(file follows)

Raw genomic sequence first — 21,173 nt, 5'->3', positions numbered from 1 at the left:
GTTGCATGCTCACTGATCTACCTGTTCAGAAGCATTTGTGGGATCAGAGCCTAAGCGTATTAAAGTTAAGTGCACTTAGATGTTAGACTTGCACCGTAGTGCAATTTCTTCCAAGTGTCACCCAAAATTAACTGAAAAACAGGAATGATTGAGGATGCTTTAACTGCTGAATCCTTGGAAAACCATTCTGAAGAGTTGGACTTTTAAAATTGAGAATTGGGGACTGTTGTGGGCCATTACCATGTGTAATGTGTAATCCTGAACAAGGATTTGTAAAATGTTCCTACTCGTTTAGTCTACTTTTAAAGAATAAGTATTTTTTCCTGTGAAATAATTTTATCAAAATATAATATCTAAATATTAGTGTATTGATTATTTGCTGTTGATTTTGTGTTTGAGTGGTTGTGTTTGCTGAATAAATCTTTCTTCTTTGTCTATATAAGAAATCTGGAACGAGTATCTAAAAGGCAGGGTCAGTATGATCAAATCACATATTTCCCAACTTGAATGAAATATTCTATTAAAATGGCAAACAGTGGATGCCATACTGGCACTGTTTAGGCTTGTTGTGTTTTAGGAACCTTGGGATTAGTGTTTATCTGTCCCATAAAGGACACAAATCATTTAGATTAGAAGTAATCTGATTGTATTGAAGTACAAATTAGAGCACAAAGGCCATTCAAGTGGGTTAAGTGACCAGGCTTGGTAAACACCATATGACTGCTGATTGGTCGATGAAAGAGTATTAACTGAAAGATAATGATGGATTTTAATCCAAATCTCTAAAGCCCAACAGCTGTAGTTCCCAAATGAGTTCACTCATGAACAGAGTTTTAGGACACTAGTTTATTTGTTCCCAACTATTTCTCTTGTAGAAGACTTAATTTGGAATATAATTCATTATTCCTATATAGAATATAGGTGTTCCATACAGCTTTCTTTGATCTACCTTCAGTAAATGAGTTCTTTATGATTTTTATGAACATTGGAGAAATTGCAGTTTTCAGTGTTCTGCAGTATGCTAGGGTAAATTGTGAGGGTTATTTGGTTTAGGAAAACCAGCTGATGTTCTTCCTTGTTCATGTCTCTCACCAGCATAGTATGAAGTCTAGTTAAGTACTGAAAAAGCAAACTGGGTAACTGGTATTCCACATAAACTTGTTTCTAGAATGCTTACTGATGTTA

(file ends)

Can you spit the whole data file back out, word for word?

Raw genomic sequence first — 21,173 nt, 5'->3', positions numbered from 1 at the left:
GTTGCATGCTCACTGATCTACCTGTTCAGAAGCATTTGTGGGATCAGAGCCTAAGCGTATTAAAGTTAAGTGCACTTAGATGTTAGACTTGCACCGTAGTGCAATTTCTTCCAAGTGTCACCCAAAATTAACTGAAAAACAGGAATGATTGAGGATGCTTTAACTGCTGAATCCTTGGAAAACCATTCTGAAGAGTTGGACTTTTAAAATTGAGAATTGGGGACTGTTGTGGGCCATTACCATGTGTAATGTGTAATCCTGAACAAGGATTTGTAAAATGTTCCTACTCGTTTAGTCTACTTTTAAAGAATAAGTATTTTTTCCTGTGAAATAATTTTATCAAAATATAATATCTAAATATTAGTGTATTGATTATTTGCTGTTGATTTTGTGTTTGAGTGGTTGTGTTTGCTGAATAAATCTTTCTTCTTTGTCTATATAAGAAATCTGGAACGAGTATCTAAAAGGCAGGGTCAGTATGATCAAATCACATATTTCCCAACTTGAATGAAATATTCTATTAAAATGGCAAACAGTGGATGCCATACTGGCACTGTTTAGGCTTGTTGTGTTTTAGGAACCTTGGGATTAGTGTTTATCTGTCCCATAAAGGACACAAATCATTTAGATTAGAAGTAATCTGATTGTATTGAAGTACAAATTAGAGCACAAAGGCCATTCAAGTGGGTTAAGTGACCAGGCTTGGTAAACACCATATGACTGCTGATTGGTCGATGAAAGAGTATTAACTGAAAGATAATGATGGATTTTAATCCAAATCTCTAAAGCCCAACAGCTGTAGTTCCCAAATGAGTTCACTCATGAACAGAGTTTTAGGACACTAGTTTATTTGTTCCCAACTATTTCTCTTGTAGAAGACTTAATTTGGAATATAATTCATTATTCCTATATAGAATATAGGTGTTCCATACAGCTTTCTTTGATCTACCTTCAGTAAATGAGTTCTTTATGATTTTTATGAACATTGGAGAAATTGCAGTTTTCAGTGTTCTGCAGTATGCTAGGGTAAATTGTGAGGGTTATTTGGTTTAGGAAAACCAGCTGATGTTCTTCCTTGTTCATGTCTCTCACCAGCATAGTATGAAGTCTAGTTAAGTACTGAAAAAGCAAACTGGGTAACTGGTATTCCACATAAACTTGTTTCTAGAATGCTTACTGATGTTA